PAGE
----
All the old textbooks will become collectors pieces illustrating what they did in the 'old' days before my method was adopted.

Thanks for your moral support xxxxxxx
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Old 20-01-2013, 17:27   #641
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Re: Distinct Activities: Shackled by a Common Name?

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Originally Posted by Seaworthy Lass View Post
Ahoy there!

Nearly eleven hours later and there are no replies at all?

Still here

just a bit mildly obsessed with trying to graph it, without too much success but fun all the same
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Old 20-01-2013, 17:52   #642
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Re: Distinct Activities: Shackled by a Common Name?

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Still here
just a bit mildly obsessed with trying to graph it, without too much success but fun all the same
Hi Conachair
Many thanks for trying.
I have plotted the chartplotter track and I do arrive there as expected, and the RYA method gives a way off result, but it would be really good to get some independent confirmation.

Also good to get some confirmation that the computations I have made for the RYA method are actually correct according to what they teach.

Lots of CF members and lurkers must have done RYA navigation courses. Could someone PLEASE tell me if what I have done for the RYA method is correct according to what they teach? It would be really appreciated.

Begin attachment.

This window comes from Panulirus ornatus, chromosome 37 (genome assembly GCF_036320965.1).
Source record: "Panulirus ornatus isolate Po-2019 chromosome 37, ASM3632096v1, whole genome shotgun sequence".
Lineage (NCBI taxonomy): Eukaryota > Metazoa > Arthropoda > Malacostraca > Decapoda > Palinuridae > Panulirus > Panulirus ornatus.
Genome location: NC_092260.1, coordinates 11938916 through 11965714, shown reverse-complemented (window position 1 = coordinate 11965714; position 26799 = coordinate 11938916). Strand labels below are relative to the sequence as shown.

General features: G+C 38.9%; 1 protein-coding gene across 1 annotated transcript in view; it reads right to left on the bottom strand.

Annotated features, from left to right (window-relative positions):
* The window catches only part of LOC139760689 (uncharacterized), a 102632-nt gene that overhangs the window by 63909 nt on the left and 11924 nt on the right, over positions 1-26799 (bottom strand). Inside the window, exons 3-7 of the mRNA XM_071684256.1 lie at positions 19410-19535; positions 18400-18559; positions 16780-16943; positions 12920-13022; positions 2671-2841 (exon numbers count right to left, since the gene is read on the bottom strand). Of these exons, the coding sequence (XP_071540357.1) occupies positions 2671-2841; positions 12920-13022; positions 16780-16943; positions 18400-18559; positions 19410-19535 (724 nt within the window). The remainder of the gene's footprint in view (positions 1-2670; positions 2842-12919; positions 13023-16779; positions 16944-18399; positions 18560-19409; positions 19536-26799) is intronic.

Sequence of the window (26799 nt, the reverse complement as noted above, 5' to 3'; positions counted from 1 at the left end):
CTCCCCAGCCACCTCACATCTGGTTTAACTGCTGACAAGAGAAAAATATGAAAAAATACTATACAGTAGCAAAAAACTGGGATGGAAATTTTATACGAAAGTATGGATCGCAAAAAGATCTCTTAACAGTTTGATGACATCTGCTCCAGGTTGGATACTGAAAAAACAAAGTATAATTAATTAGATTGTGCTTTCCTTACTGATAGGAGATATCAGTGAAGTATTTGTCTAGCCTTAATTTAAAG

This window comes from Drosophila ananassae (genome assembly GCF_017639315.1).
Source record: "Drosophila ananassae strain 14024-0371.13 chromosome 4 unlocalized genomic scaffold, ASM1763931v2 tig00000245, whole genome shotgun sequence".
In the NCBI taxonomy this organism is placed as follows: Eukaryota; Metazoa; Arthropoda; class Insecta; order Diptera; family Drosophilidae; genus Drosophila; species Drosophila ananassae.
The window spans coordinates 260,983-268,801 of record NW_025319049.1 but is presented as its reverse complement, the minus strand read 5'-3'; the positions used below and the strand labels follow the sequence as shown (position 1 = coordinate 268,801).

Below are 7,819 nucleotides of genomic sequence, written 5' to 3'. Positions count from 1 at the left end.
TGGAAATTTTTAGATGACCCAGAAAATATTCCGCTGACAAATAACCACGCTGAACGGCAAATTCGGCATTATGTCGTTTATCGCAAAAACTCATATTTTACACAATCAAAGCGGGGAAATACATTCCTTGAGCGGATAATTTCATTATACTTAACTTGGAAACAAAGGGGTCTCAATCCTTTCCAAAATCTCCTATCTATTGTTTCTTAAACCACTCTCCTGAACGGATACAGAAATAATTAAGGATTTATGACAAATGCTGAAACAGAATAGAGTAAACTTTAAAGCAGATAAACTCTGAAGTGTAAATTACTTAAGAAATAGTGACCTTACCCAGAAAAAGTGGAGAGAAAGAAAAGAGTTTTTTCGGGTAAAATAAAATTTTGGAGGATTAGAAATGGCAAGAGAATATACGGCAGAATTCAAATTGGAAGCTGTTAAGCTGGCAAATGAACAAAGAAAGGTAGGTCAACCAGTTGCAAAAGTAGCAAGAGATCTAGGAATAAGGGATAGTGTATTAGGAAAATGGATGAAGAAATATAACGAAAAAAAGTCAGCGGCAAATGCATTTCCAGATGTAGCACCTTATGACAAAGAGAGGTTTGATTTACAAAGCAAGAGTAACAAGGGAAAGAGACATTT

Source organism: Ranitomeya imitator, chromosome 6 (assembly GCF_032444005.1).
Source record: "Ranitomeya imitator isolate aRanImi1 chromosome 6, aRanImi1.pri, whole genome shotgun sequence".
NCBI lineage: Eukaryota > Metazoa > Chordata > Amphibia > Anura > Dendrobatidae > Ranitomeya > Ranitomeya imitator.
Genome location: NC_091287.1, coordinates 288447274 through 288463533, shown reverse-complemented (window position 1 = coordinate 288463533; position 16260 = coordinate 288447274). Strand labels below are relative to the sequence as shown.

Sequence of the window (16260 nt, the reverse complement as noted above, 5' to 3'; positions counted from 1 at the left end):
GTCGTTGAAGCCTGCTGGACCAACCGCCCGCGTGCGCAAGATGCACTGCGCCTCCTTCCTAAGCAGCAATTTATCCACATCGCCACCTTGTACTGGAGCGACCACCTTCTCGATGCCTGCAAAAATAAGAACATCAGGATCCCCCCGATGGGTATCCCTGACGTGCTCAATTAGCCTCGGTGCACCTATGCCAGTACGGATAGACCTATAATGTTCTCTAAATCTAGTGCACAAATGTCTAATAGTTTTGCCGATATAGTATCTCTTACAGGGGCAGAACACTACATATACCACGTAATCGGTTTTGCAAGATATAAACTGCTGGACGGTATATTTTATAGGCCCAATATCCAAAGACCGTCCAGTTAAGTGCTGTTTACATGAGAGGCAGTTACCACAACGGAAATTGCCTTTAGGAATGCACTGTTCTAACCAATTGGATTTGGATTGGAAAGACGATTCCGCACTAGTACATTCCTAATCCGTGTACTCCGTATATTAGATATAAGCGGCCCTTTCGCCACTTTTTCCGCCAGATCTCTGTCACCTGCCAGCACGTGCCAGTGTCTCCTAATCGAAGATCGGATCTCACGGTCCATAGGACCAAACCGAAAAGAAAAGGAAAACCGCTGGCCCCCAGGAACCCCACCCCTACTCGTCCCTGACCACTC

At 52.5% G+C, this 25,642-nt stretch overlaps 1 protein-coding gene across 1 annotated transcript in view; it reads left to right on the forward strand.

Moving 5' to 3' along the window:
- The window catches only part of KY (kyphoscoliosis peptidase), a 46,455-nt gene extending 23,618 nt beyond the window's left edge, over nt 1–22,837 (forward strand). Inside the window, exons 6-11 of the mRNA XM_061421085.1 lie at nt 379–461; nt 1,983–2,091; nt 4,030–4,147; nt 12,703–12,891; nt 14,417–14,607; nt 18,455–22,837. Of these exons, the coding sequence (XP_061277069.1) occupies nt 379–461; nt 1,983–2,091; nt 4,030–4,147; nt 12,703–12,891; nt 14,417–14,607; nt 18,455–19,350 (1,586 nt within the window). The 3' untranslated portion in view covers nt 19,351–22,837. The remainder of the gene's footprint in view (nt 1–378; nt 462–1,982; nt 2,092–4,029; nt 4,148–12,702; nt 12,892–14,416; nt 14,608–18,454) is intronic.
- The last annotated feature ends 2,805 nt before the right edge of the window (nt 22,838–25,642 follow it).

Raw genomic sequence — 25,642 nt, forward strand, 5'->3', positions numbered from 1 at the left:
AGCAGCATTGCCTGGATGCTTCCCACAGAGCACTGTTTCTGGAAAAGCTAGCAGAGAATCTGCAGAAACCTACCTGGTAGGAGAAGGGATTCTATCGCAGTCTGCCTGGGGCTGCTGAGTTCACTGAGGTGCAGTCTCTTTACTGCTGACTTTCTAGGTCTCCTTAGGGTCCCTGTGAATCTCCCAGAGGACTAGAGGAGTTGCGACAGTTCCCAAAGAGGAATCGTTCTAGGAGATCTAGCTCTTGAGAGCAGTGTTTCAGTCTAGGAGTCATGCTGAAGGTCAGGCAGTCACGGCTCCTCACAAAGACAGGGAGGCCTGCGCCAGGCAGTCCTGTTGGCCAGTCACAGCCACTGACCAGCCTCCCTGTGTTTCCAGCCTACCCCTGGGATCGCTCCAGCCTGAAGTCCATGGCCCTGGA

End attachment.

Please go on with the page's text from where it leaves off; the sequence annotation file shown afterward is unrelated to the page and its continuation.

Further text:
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Old 20-01-2013, 18:33   #643
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Hi seaworthy.

The RYA method says the following ( and please you have to except that I know the method , I can't realistically copy the whole instructors note section )

Ill look, at your chart work later , its quite difficult from the pictures

The RYA says estimate in hours the journey time ( or whatever tidal quantum you have available the , in some places you have 30 minute tides ). That estimate is the total expected passage time allowing for any tides. typically where tides are 25% or less then boat speed or the journey is short then the rhumb line can be used. But in long runs with many tides ( like across the Irish Sea ) you have to guesstimate.

Derive the tidal data from the appropriate sources. Manually interpolating if your passage point do not coincide with the HW ( high water marks )

Draw a line through from A ( start ) to B the destination and carry that line beyond B

Plot as many hourly ( or whatever tidal time quantum ) as feel is neccessary to cover the intended JOURNEY time. For multi hour tides, add the one hour tidal vectors together call this Point C

Draw the boat speed vector in quantum's of the tidal vector quantum , typically one hour. , so if the boat speed is 4 kn , open the dividers to 4nm and arc of D on the rhumb line. , if its a 2 hour plot then its a 8nm arc and so forth call this intersection Point D

despite what you persist in saying , D depending on how many hours you estimate , and the effects of the tidal vectors may lie in front , at or behind B